“That they may all be one,” our Lord prayed. Like many Catholics, I’ve made this prayer my own since my childhood, especially with regard to the Orthodox. I expect that most people who read this have done the same. With the hope of making a tiny contribution toward the restoration of communion between Orthodox and Catholics, I’ve gratefully accepted an invitation to post here thoughts and reflections on Orthodox-Catholic relations and how we might imagine the future unity for which we pray.

In this opening post, I present a few points to set the stage. First, I’m not a theologian by profession. My training is in philosophy. Yet, I hope that by sharing with candor the fruit of my own prayer and reflection on my encounter with the Eastern Churches and on Orthodox-Catholic relations generally I may offer something of value.

Second, there is an assumption that sometimes surfaces among Catholics that is good to set aside from the start – I speak only of Catholics for now. It is the assumption that the Orthodox Churches in some way departed from the Catholic Church and therefore must today change themselves in order to return to her. This position has been called an “ecclesiology of return.” (Cf., e.g., Serving Communion by the St. Irenaeus Joint Orthodox-Catholic Working Group §10.13.)

Contrary to this ecclesiological position, numerous dialogues have shown that the Catholic-Eastern Orthodox schism, for example, is better understood as the result of mutual estrangement between East and West, a growing apart over centuries. Grievous sins were committed on each side against the other, but at no time did either Church elect to abandon the other. Therefore, many Catholics today tend to speak of a “restoration” of communion between Orthodox and Catholics, instead of a “return” by one side to the other.

Third, and consequently, we don’t know with certainty what communion between Orthodox and Catholics is supposed to look like, i.e. in terms of structure. In part, this is because the restoration of communion depends upon the resolution of theological, doctrinal, and canonical disagreements directly related to the nature and structure of the Church. It is safe to say, however, that future unity between Orthodox and Catholics will not resemble in structure the current unity between Eastern Catholics and Roman Catholics. For those unfamiliar with the Eastern Catholic Churches, we’ll return to them in a later post.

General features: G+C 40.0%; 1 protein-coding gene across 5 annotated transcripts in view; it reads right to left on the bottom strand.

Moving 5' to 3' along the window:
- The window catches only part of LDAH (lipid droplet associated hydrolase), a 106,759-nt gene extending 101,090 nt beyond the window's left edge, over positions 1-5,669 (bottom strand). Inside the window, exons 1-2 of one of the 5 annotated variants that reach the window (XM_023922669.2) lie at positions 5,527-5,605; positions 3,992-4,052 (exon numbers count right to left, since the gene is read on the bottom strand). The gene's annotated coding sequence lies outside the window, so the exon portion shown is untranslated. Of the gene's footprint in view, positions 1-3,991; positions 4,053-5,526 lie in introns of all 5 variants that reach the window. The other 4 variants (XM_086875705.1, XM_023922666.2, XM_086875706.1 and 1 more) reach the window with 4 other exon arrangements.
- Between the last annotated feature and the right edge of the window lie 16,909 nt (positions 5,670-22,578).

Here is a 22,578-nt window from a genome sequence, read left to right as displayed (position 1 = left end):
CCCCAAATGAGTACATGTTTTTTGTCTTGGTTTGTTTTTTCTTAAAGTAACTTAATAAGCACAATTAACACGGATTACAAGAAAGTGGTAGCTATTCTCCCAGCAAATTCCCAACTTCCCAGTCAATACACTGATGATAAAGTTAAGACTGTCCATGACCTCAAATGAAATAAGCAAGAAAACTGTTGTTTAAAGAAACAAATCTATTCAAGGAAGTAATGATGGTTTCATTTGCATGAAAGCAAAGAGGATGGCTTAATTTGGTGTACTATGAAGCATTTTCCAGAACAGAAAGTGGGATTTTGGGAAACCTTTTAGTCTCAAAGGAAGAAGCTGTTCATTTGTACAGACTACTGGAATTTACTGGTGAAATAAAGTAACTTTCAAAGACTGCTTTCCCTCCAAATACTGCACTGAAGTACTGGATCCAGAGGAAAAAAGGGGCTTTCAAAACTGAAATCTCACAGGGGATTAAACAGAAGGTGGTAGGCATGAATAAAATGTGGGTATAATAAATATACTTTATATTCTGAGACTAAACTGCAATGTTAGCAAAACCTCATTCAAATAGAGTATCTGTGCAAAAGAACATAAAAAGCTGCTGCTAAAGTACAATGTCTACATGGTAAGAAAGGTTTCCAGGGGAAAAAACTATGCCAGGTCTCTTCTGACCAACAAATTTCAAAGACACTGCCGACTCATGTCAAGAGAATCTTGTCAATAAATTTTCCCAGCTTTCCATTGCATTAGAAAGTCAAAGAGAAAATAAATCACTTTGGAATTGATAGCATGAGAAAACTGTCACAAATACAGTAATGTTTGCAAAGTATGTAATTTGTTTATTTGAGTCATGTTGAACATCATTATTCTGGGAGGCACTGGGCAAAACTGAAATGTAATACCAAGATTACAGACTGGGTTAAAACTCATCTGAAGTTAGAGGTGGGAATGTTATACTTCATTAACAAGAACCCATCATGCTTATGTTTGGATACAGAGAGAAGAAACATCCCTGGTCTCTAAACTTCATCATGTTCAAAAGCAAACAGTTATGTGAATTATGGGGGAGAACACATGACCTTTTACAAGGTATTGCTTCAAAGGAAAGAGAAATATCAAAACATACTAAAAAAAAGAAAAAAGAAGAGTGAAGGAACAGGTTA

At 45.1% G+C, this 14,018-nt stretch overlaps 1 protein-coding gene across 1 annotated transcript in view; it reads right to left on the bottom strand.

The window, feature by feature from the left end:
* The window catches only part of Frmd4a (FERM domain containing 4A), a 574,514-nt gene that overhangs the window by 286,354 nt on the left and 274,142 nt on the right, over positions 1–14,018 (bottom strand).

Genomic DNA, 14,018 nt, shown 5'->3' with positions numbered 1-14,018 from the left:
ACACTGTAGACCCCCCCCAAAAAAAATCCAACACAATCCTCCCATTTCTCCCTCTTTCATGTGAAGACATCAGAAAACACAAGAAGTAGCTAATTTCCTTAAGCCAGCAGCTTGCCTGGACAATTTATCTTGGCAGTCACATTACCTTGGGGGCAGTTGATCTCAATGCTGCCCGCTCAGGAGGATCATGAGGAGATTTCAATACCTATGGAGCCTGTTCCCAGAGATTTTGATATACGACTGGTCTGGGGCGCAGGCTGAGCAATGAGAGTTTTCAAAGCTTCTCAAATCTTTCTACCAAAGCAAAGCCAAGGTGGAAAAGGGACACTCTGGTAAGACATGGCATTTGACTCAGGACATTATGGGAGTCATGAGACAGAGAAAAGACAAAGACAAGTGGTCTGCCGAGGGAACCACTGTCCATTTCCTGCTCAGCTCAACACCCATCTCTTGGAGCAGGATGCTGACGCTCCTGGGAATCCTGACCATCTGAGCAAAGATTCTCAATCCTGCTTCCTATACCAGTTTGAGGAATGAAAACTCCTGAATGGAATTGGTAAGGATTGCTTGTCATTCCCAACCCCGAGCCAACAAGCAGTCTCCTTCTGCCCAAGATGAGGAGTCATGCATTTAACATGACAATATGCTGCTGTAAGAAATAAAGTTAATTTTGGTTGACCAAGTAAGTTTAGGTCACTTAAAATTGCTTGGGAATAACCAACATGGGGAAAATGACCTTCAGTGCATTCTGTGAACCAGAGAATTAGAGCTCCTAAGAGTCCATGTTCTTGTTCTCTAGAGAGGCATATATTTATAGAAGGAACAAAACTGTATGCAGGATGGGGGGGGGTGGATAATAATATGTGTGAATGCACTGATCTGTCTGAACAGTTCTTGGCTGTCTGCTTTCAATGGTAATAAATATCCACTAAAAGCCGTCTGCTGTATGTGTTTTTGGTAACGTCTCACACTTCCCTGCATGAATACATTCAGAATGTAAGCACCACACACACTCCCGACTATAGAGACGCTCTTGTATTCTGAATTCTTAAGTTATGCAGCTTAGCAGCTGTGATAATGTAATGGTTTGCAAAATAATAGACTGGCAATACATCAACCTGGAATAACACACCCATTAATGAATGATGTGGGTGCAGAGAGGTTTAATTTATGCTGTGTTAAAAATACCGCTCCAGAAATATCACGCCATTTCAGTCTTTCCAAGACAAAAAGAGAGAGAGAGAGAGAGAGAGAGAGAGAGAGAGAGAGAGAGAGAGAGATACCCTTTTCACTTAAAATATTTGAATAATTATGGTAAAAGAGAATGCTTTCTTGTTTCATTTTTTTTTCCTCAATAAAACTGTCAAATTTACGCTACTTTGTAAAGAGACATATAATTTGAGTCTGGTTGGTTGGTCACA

Fourth, just as it is often mistakenly assumed that the schism between Catholics and Eastern Orthodox, for example, occurred suddenly in the year 1054, it is also assumed that the restoration of communion between us might occur suddenly once our theoretical disagreements are resolved. Furthermore, some assume that, upon the resolution of our theoretical disagreements, we are obligated by the will of Christ to embrace communion and unreserved mutual acceptance. So quick a restoration of communion is neither likely nor likely prudent.

Instead, I expect us to see a more gradual process – in which theology, doctrine, ecclesiastical law, and history are re-examined together in light of new mutual understanding; in which Orthodox and Catholics are progressively prepared to discern both what is advantageous and disadvantageous in the traditions of the other, relative to their own; and in which decisions by individual churches and hierarchs to concelebrate across the previously divided communions are guided by pastoral prudence.

Finally, I will lay my cards on the table: I think that the resolution of all church-dividing theoretical disagreements lies at hand and that we will soon witness new processes of rapprochement. However, both before and after we receive this grace, we have much to do.

Speaking for Roman Catholics, I think that we have much to learn in order better to respect and to appreciate the traditions of Eastern Christians and that in some ways we ought to adapt the expression of our faith in order to make clearer for our Eastern brothers and sisters, and for ourselves, its orthodoxy. It is good for us to bring to a degree of clarity acceptable to the Orthodox the orthodoxy of doctrinal developments in the West and to answer as best we can even canonical questions that may arise among them concerning the continuity of apostolic succession and the apostolic faith within the Catholic Church. Then, we will have given an account of ourselves and will have helped to cast out any fear or suspicion that lingers between us. To this work, I hope to make a small contribution in subsequent posts.


Ben Martin is VP for Investment Operations at Atlantic Merchant Capital Investors and VP for Evangelization at Caritas in Veritate International. He lives in Tampa, FL with his wife Amelja and their sons Peter and James.